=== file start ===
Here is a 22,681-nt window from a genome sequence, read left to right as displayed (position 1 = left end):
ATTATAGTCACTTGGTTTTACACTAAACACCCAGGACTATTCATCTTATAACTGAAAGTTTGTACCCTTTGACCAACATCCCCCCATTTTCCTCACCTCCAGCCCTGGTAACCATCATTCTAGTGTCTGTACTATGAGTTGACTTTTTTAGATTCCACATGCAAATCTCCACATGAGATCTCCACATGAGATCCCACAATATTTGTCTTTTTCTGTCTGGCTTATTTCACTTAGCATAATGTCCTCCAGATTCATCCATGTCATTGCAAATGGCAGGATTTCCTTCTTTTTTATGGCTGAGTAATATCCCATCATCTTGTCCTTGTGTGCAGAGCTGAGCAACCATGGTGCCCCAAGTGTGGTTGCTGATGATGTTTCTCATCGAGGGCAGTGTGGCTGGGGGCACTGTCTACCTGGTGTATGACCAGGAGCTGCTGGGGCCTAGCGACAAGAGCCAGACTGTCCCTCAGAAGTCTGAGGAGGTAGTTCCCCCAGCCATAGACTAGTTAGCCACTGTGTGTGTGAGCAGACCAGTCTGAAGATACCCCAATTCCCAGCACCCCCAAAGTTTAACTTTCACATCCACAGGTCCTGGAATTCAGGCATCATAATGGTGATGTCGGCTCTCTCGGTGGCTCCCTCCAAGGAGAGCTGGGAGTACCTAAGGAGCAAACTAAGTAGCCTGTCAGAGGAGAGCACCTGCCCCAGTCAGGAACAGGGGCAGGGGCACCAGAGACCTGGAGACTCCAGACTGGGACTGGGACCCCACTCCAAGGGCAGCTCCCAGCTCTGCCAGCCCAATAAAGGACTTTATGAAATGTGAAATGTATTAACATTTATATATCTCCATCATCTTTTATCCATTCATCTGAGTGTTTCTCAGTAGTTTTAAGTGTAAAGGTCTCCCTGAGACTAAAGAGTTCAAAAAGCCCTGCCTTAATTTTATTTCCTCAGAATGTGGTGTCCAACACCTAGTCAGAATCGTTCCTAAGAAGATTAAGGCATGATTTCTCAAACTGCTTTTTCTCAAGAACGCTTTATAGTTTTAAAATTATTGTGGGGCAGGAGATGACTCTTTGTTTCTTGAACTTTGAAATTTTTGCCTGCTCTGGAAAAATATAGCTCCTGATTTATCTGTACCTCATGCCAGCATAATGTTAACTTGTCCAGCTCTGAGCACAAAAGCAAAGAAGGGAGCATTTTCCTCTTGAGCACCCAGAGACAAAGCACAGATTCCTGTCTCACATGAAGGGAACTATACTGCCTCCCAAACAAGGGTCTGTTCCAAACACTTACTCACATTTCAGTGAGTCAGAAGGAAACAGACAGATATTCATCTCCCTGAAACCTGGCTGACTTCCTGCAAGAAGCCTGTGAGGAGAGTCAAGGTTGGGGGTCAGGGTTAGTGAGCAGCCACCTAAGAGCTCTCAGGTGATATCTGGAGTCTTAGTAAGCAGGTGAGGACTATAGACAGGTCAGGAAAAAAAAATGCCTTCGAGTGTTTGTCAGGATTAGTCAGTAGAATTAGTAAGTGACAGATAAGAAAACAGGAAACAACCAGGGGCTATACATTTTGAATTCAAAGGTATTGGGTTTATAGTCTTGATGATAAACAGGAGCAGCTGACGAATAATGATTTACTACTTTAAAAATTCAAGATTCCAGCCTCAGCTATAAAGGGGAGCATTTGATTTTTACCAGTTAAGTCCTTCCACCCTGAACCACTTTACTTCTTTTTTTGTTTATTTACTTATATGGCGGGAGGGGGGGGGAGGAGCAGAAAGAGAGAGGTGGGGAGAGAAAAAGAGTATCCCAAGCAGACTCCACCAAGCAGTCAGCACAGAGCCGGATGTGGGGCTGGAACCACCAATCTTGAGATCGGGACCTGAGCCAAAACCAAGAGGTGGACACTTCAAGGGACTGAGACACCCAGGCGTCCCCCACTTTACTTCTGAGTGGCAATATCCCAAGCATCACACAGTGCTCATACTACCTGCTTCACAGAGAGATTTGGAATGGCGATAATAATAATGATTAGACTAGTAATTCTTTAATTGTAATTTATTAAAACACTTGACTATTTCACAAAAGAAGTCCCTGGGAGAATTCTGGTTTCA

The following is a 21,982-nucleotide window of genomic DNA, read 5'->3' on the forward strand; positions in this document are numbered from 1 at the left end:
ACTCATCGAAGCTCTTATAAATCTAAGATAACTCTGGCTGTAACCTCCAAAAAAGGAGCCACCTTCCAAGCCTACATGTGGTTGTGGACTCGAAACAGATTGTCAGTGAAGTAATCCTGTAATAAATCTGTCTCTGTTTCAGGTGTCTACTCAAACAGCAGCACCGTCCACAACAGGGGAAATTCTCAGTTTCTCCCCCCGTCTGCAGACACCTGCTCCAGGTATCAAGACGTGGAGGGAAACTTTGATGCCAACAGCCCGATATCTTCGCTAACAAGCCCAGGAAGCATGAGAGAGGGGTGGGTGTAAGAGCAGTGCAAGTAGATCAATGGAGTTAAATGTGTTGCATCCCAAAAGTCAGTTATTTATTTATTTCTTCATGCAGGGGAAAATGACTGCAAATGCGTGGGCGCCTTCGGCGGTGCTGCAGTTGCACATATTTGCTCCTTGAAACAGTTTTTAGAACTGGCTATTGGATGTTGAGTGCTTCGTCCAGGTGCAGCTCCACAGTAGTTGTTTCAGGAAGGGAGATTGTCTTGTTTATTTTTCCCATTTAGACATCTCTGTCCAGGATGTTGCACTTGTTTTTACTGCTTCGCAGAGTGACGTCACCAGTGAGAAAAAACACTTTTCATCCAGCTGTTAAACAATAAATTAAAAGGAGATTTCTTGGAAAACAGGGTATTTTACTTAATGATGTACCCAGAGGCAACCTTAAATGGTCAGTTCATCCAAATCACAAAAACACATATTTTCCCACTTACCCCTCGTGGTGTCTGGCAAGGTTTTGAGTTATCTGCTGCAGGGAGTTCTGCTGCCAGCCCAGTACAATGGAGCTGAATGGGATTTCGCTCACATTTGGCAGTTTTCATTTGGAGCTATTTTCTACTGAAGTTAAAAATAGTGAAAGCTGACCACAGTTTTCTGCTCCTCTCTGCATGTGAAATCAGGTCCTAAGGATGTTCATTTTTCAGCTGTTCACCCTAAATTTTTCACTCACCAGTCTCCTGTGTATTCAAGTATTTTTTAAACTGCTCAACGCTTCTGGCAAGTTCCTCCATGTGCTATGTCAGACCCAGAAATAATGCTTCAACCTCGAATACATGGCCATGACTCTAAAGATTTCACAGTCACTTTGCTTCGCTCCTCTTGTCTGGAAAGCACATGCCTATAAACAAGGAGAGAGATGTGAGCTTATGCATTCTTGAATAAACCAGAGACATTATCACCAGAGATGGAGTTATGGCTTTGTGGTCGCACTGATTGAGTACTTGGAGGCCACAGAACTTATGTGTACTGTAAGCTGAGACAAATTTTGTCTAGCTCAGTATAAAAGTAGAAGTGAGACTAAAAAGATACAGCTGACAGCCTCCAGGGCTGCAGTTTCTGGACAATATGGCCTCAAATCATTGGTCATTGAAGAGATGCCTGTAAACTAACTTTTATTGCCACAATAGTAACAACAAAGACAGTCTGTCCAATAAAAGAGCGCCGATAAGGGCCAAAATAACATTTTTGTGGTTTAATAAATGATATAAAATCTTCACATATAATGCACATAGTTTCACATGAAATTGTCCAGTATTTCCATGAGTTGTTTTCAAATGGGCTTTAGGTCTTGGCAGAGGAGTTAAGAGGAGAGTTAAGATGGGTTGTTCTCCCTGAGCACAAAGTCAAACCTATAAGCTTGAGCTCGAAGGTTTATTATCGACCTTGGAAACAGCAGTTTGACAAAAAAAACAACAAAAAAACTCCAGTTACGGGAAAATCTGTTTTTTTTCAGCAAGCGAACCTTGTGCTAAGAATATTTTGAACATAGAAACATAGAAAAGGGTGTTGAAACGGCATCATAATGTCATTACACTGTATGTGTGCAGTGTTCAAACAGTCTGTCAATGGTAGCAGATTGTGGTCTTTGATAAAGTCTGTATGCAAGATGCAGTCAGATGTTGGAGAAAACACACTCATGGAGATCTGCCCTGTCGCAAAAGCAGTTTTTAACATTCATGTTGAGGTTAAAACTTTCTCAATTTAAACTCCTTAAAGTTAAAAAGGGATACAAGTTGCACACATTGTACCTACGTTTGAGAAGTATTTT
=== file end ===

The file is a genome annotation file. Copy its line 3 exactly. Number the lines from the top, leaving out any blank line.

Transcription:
The following is a 21,982-nucleotide window of genomic DNA, read 5'->3' on the forward strand; positions in this document are numbered from 1 at the left end: